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Why Anna Faris Thinks Chris Pratt Didn't Have To Be Her Best Friend

Whether you have a ton of good friends or just one best friend that you're super close to, having some kind of person to spend time with is so, so important. This could not be more true for people in relationships, who deserve to have some time away from their partner and confide in someone else. Although it's so fun to say that you "married your best friend," having female friendships is also a pretty important priority. Amidst her separation from her husband, Anna Faris has said that Chris Pratt wasn't her best friend — and the logic behind is something that everyone needs to hear.

In October's issue of Cosmopolitan, Faris released an essay from her new book, Unqualified (out late October), that stresses the importance of having friendships and leaving your husband out of it altogether. Faris wrote, according to People:

I was once told that I didn't need a tight group of girlfriends because Chris should be my best friend. But I never bought that. The idea of your mate being your best friend — it's overhyped.

It should be noted that Faris and Pratt announced that they were separating after eight years of marriage in early August and subsequently broke the hearts of fans. "We tried really hard for a long time, and we're really disappointed," Pratt and Faris wrote in a joint statement on Facebook, according to People. Neither Pratt or Faris has filed for divorce one month since their announcement, according to TMZ, and the both of them are currently attending couple's therapy reportedly for co-parenting guidance, according to People.


But their divorce shouldn't take away (or shadow) Faris' super poignant message about having girlfriends and empowering one another by being there for each other. Faris continued, writing:

I really believe that your partner serves one purpose and each friend serves another. There's the friend you confess things to and the friend with whom you do the listening. Or this is the person I talk to when I'm feeling lonely or sad, this is the person I talk to about work sh*t, and this is the friend I'm still in touch with because we grew up together.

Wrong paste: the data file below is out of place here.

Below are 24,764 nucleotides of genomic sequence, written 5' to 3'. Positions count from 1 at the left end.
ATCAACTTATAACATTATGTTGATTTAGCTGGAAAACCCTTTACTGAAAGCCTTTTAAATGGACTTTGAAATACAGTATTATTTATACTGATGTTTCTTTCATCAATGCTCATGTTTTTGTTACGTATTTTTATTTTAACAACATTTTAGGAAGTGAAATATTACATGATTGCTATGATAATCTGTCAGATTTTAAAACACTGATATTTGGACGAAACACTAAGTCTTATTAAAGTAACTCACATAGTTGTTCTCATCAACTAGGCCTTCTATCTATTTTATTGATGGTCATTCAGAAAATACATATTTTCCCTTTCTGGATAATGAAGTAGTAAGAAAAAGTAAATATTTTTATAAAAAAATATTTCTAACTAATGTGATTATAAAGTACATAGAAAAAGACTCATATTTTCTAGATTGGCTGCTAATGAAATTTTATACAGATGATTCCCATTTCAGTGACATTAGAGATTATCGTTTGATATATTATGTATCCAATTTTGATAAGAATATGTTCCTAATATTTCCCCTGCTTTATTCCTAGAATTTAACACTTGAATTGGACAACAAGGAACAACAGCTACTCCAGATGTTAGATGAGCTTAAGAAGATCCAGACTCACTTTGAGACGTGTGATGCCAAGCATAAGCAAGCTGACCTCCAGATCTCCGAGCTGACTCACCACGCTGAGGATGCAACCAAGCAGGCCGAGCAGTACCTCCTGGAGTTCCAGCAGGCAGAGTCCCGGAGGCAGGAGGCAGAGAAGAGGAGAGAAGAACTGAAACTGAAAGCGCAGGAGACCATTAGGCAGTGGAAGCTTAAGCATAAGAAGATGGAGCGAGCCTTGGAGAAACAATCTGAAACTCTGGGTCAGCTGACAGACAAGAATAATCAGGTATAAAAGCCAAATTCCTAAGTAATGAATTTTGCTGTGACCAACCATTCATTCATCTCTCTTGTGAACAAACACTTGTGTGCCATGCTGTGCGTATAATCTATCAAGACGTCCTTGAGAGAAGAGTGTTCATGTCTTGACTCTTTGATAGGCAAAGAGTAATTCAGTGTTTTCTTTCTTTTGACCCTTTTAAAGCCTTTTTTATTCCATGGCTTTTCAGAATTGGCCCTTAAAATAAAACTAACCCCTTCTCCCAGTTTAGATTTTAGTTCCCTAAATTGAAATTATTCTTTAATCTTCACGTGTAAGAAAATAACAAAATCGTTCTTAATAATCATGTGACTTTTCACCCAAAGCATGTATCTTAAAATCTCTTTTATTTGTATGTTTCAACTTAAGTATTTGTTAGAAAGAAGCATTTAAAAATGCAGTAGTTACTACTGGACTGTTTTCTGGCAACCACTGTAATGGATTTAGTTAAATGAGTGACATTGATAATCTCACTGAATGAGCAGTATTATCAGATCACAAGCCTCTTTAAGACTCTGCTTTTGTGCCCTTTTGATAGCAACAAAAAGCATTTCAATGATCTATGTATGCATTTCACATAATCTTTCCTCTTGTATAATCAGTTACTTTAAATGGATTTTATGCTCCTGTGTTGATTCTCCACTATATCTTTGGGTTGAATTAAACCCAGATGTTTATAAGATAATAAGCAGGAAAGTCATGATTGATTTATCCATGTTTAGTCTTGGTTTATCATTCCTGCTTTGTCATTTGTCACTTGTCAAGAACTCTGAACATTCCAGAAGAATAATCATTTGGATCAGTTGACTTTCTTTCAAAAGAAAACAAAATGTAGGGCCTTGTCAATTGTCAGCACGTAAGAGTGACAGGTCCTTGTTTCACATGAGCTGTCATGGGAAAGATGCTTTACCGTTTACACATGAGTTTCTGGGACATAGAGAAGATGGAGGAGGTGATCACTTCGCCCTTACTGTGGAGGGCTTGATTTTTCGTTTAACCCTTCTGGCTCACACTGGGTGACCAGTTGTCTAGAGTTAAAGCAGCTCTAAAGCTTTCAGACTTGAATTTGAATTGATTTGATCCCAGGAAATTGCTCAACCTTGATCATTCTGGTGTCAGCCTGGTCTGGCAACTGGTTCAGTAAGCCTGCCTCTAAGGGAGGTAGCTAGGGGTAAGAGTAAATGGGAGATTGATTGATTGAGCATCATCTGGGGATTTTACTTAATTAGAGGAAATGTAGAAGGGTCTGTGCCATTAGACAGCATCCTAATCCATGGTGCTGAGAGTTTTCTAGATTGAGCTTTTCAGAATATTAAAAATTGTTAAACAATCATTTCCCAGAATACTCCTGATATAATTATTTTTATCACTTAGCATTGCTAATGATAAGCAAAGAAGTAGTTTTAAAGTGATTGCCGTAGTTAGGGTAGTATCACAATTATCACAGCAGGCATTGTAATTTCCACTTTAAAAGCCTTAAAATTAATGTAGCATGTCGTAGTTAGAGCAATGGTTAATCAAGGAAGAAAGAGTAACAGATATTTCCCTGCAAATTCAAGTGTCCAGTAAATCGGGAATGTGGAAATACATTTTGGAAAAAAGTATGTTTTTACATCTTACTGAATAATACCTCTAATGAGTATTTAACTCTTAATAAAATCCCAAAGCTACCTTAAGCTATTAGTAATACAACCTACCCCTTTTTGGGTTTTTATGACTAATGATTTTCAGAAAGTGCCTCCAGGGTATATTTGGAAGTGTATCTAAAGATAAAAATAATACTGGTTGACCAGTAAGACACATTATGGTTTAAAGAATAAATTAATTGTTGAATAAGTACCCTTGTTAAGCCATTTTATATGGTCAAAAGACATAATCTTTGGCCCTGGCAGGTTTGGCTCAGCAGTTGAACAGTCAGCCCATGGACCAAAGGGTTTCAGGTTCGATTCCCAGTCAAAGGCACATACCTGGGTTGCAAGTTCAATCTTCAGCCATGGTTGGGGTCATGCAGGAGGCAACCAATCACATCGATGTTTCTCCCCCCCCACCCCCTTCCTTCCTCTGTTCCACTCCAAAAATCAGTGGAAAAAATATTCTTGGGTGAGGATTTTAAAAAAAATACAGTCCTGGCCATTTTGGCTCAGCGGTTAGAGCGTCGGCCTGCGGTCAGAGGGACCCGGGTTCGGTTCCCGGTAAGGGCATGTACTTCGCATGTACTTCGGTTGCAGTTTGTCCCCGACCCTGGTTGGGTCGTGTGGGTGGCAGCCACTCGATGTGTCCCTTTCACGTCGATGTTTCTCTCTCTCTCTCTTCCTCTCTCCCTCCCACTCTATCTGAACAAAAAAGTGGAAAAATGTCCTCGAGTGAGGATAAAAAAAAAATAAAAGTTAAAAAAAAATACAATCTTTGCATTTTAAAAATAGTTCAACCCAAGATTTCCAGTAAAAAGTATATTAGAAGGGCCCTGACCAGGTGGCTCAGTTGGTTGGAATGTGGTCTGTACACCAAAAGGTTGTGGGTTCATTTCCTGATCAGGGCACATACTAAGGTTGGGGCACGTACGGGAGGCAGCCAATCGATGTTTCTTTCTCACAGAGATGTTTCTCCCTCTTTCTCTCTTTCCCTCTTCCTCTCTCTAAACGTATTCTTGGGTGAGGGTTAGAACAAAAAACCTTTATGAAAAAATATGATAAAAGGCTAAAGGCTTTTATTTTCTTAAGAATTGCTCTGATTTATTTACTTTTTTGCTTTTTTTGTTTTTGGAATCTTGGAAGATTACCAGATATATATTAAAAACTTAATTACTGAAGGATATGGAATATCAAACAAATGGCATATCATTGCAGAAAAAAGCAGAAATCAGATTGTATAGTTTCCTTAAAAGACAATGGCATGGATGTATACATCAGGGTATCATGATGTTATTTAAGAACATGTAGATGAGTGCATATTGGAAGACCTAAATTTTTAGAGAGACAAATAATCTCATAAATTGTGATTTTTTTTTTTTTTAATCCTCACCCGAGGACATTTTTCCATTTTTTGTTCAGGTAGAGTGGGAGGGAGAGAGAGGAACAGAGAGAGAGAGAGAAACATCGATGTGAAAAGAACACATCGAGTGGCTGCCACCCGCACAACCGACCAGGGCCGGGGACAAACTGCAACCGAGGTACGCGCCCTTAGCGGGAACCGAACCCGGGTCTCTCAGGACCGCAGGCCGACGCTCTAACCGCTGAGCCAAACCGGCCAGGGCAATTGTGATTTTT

In the essay, Faris also reveals that she was reluctant to have girlfriends, but is now so happy to have a group of strong women in her life. "It takes vulnerability of spirit to open yourself up to other women in a way that isn't competitive, and that's especially hard in Hollywood, where competition is built into almost every interaction," Faris wrote, according to Cosmopolitan.

While Faris' words are sound advice, there is also some scientific reasoning behind it. Having friendships has been scientifically proven to improve your physical and mental health, according to The New York Times. One, conducted this past June according to TIME, found that having friendships in old age was a stronger indicator of well-being than family connections.

Essentially, having female friendships is just as important for you. When you support other women and their successes, you too, can reap the benefits from it, according to Mic.


But for those women who disagree with Faris and are proud that they married their best friend (and don't get sick of saying it), they might have a point. According to Today, a 2015 study did find that the "well-being effects of marriage are about twice as large for those whose spouse is also their best friend." So, there could be a plus to marrying someone that you share everything with.

Faris' logic is something that everyone can pay attention to. Friendships are so important and keeping your relationship out of it isn't necessarily a bad thing.

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